Distributed Ledger Technologies (or Blockchains) have gained a tremendous amount of traction over the last couple of years or so, and they are due to serve a far larger purpose than anyone could have imagined in the early Bitcoin days. This article aims to explain how distributed ledgers are changing the modern internet as we know it, on a very fundamental level.
Communication protocols like TCP/IP and HTTP were created in the early days of the internet, which were considered (and still are) great technological advances. These early protocols were developed by scientists and researchers without much financing or economic incentive for outperformance or competitiveness. Distributed ledger technologies (DLT) are essentially new P2P versions of communication protocols, with embedded data and even processing capability between systems. These are being developed and used today for various reasons; store of monetary value (such as Bitcoin), processing power (Ethereum), or data storage (StorJ and Siacoin). New DLT’s are being developed continuously, a handful are raising funding at the time of writing this article.
The important thing to understand about DLT’s is that each have their own embedded economic models, creating incentives for different parties in the system to develop, secure, and run the network of peers (or nodes). For example, Bitcoin is considered a store of value, where the Bitcoin holder pays miners to secure the network in the form of inflation. Meanwhile in Ethereum, network users use Ethereum tokens (Ether) to pay for processing power. This means that each token in each DLT’s network has a monetary value, since it can be exchanged for goods or services.
Distributed ledgers provide a new way of storing, maintaining, and accessing data. Rather than storing data on centralized servers, the data is stored across all peers (nodes) in the network, meaning that there’s a correct copy of data stored in “n” amount of locations across the globe, but how does this add any value? Decentralizing data decreases the risk of data loss, as a failure in a single node will only have a marginal impact on the entire network. Perhaps the most important feature of DLT is correctness, making data alterations in a single node will not affect the general consensus across all other nodes.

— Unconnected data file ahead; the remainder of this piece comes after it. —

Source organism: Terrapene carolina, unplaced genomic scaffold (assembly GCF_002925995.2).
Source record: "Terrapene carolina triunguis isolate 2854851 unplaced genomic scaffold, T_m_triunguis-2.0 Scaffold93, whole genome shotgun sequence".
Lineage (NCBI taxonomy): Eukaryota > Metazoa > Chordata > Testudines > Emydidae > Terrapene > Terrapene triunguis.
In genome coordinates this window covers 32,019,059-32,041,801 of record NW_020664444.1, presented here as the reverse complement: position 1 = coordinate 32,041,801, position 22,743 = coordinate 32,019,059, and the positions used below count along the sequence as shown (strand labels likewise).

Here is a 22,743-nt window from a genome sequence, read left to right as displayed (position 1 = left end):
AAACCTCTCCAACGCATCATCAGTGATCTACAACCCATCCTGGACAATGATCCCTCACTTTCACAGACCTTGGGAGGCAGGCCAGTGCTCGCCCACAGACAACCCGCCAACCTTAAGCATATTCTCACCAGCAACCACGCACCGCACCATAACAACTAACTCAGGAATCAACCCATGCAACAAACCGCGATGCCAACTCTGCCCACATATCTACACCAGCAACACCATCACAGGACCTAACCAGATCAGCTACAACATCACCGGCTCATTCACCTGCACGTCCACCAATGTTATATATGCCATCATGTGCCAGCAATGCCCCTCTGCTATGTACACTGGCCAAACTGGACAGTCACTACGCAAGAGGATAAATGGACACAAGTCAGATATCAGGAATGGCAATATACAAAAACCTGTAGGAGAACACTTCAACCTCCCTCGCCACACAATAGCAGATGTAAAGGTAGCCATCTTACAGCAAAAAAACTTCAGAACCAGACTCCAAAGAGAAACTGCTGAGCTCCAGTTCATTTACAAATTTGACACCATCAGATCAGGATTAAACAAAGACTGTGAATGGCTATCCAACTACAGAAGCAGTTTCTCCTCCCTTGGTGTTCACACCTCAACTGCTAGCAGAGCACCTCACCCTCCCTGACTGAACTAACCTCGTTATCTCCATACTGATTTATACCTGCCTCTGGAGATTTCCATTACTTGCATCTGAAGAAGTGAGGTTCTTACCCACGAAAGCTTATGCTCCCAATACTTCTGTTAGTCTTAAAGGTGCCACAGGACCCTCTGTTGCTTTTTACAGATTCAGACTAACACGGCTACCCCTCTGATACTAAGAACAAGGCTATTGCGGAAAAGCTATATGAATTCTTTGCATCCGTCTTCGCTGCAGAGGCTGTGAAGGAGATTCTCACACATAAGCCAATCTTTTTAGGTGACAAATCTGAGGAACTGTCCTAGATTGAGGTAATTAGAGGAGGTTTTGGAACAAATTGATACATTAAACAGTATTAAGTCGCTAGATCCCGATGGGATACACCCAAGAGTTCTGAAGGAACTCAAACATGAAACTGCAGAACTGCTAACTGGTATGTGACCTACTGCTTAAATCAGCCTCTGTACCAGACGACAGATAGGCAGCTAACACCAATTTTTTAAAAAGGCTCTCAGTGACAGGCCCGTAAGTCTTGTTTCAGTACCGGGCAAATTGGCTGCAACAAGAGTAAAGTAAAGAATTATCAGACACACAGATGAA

Traditional internet companies, like Facebook, Google and Twitter, hoard massive amounts of data, and the vast majority of their revenues and market value is based on proprietary data. Now imagine a world where data and processing power is housed within the internet protocol (i.e. Ethereum Virtual Machine), and the internet application is simply a thin layer sitting on top. This means that most of the value lies within the “fat protocol”, while the internet companies themselves capture only a smaller proportion based on what type of user experience they can provide. In this environment, entry barriers to very capital and data intensive industries are far lower, and we can expect a much higher level of competitiveness, better user experience, and general social benefit. The scalability of distributed ledgers is often debated, but in case the underlying technology catches up, we may even see performance related scale advantages in using distributed ledgers.
There is no guarantee that data and processing will move to a distributed environment, but as more and more data is stored on distributed ledgers, the higher the value of utilizing that technology there will be, this “network effect” may lead to exponential growth in adoption of distributed ledgers.
Read the whole article on Crowd Valley Blog.
Image by Joel Monegro of Union Square Ventures: http://www.usv.com/blog/fat-protocols
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